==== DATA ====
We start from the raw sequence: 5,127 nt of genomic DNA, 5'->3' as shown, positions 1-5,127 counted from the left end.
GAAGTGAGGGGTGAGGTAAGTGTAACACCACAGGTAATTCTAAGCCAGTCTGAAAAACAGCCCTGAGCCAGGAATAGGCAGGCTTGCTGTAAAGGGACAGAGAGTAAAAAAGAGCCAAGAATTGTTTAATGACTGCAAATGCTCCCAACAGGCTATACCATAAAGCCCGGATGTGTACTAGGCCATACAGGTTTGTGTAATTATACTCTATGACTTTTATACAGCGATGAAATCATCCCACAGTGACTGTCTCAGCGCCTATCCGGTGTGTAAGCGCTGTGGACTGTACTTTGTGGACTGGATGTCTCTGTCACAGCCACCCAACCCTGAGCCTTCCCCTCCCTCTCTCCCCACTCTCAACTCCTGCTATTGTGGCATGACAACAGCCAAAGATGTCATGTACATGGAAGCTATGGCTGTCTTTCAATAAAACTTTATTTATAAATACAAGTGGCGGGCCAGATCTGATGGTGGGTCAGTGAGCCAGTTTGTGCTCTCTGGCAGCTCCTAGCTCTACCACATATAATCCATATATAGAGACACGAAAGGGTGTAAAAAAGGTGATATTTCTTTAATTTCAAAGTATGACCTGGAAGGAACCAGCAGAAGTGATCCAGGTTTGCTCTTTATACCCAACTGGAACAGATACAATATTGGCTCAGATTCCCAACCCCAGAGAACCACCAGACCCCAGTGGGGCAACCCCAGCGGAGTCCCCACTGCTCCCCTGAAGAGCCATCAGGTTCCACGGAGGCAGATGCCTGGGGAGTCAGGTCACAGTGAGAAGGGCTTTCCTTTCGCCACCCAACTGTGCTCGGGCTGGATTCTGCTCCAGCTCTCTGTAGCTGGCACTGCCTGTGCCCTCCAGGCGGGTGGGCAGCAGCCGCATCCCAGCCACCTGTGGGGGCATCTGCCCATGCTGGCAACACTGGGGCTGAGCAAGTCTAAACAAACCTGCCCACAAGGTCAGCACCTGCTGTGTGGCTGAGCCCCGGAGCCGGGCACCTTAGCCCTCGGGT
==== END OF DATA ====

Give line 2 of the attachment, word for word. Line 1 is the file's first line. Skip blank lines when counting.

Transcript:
GAAGTGAGGGGTGAGGTAAGTGTAACACCACAGGTAATTCTAAGCCAGTCTGAAAAACAGCCCTGAGCCAGGAATAGGCAGGCTTGCTGTAAAGGGACAGAGAGTAAAAAAGAGCCAAGAATTGTTTAATGACTGCAAATGCTCCCAACAGGCTATACCATAAAGCCCGGATGTGTACTAGGCCATACAGGTTTGTGTAATTATACTCTATGACTTTTATACAGCGATGAAATCATCCCACAGTGACTGTCTCAGCGCCTATCCGGTGTGTAAGCGCTGTGGACTGTACTTTGTGGACTGGATGTCTCTGTCACAGCCACCCAACCCTGAGCCTTCCCCTCCCTCTCTCCCCACTCTCAACTCCTGCTATTGTGGCATGACAACAGCCAAAGATGTCATGTACATGGAAGCTATGGCTGTCTTTCAATAAAACTTTATTTATAAATACAAGTGGCGGGCCAGATCTGATGGTGGGTCAGTGAGCCAGTTTGTGCTCTCTGGCAGCTCCTAGCTCTACCACATATAATCCATATATAGAGACACGAAAGGGTGTAAAAAAGGTGATATTTCTTTAATTTCAAAGTATGACCTGGAAGGAACCAGCAGAAGTGATCCAGGTTTGCTCTTTATACCCAACTGGAACAGATACAATATTGGCTCAGATTCCCAACCCCAGAGAACCACCAGACCCCAGTGGGGCAACCCCAGCGGAGTCCCCACTGCTCCCCTGAAGAGCCATCAGGTTCCACGGAGGCAGATGCCTGGGGAGTCAGGTCACAGTGAGAAGGGCTTTCCTTTCGCCACCCAACTGTGCTCGGGCTGGATTCTGCTCCAGCTCTCTGTAGCTGGCACTGCCTGTGCCCTCCAGGCGGGTGGGCAGCAGCCGCATCCCAGCCACCTGTGGGGGCATCTGCCCATGCTGGCAACACTGGGGCTGAGCAAGTCTAAACAAACCTGCCCACAAGGTCAGCACCTGCTGTGTGGCTGAGCCCCGGAGCCGGGCACCTTAGCCCTCGGGT